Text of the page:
Compare the benefits of workers’ compensation to Social Security Disability Insurance. Find out which is better for your situation.
If you are injured in the workplace, you’ll file a workers’ comp claim and receive coverage of your medical expenses and weekly benefits for lost wages.
Disability insurance comes into play if you are injured outside of work, but the injury prevents you from doing your normal job.
The Social Security Administration (SSA) provides disability benefits via Social Security Disability Insurance (SSDI). Your employer may also offer optional short and long-term disability benefits to employees.
Disability insurance may pay for certain medical expenses, but it mostly compensates a worker on a monthly basis for a percentage of their salary.
There are advantages with workers’ comp benefits when compared to disability insurance. For example, workers can more easily and quickly receive workers’ comp, and it may pay them more. Applying for disability coverage through private insurance or through the SSA can be time-consuming and complicated.
Comparing Workers’ Comp to Social Security Disability
Workers’ Compensation Benefits
Workers’ comp benefits are paid to workers injured on the job. Workers’ comp covers medical expenses for the work-related injury and wage replacement benefits.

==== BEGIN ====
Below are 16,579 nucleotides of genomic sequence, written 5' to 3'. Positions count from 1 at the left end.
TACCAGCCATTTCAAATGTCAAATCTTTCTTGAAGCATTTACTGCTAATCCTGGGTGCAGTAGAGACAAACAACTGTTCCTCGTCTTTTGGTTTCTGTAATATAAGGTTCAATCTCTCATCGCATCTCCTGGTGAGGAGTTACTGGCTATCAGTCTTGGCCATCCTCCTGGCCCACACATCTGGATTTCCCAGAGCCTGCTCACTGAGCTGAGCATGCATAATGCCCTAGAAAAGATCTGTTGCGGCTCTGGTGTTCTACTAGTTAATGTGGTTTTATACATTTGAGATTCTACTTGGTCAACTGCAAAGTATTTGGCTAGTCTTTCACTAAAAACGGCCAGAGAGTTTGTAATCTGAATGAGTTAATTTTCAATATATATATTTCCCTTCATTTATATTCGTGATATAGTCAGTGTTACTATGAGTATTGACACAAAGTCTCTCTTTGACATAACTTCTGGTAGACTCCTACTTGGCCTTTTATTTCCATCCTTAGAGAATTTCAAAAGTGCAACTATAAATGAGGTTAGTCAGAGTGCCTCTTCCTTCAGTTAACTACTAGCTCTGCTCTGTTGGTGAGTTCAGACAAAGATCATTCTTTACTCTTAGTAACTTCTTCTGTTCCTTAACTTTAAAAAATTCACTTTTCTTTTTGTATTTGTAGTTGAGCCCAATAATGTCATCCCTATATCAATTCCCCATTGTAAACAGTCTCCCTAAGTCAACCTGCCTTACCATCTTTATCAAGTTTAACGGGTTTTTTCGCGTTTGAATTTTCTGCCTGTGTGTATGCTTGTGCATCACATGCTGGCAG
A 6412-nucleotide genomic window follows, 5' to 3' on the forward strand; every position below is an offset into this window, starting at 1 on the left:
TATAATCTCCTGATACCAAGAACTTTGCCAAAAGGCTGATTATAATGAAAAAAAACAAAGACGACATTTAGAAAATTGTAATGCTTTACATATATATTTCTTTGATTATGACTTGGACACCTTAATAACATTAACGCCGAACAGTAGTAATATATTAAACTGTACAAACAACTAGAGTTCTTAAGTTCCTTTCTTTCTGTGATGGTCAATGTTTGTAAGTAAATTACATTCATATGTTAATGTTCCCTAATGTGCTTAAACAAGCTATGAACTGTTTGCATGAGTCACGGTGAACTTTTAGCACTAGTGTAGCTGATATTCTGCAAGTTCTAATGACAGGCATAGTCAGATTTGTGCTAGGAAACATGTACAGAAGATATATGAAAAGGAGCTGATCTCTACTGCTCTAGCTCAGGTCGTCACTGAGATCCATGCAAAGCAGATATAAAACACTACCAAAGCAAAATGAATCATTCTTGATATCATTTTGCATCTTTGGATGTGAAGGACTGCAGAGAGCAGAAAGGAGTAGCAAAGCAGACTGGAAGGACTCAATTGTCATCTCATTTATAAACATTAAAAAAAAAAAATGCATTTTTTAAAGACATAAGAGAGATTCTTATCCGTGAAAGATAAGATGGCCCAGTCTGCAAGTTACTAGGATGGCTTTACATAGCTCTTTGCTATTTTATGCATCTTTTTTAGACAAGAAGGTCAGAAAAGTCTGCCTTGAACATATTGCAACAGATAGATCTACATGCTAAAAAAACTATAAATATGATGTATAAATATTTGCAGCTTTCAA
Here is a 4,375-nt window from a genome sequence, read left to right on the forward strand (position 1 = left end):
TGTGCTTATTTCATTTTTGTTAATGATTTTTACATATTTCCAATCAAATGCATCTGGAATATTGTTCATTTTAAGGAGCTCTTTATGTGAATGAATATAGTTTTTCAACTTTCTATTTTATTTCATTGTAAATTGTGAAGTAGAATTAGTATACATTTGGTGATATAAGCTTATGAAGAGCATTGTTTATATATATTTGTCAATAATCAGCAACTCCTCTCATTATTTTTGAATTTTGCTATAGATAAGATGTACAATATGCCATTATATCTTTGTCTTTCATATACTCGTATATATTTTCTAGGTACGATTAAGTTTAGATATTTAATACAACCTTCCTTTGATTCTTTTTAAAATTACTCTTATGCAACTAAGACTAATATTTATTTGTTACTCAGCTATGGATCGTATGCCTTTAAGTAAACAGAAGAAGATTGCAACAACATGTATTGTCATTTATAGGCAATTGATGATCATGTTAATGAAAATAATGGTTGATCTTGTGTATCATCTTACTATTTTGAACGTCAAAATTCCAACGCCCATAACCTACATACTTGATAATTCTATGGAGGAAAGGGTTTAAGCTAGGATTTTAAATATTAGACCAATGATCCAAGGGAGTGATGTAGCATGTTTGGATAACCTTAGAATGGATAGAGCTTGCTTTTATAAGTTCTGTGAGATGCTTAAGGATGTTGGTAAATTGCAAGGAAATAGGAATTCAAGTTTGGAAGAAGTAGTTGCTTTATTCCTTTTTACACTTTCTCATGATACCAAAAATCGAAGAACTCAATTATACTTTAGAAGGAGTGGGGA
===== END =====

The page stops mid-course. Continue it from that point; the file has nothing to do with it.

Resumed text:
To receive benefits, you must file a workers’ compensation claim with your employer’s insurance company, and supply proof that your injury was work-related.
Worker’s compensation wage benefits are not taxable income.
If an insurer denies your claim, you have the right to appeal the denial.
Social Security Disability Benefits
Social Security pays permanent disability benefits to workers who become unable to work in any capacity, if they qualify.
Social security disability payments are managed by the Social Security Administration (SSA), a federal government agency. You may qualify for Social Security Disability Insurance (SSDI) or Supplemental Security Income (SSI).
Social Security Disability Insurance (SSDI)
While you may eventually qualify for Medicare or Medicaid, SSDI does not cover medical treatment.
SSDI pays benefits provided you worked long enough and paid Social Security taxes on your earnings. Payments convert to regular Social Security benefits when you reach full retirement age.
Unlike workers’ comp, SSDI payments are taxable income.
Supplemental Security Income (SSI)
As with SSDI, SSI provides financial support if you become totally disabled and expect to be disabled for at least 12 months.
The main difference between SSDI and SSI pertains to eligibility. SSDI is provided to those that have paid Social Security taxes. SSI is given to those who don’t qualify for SSDI and have limited means.
In other words, the Social Security Administration provides SSI to low-income people who have not worked enough to qualify for SSDI.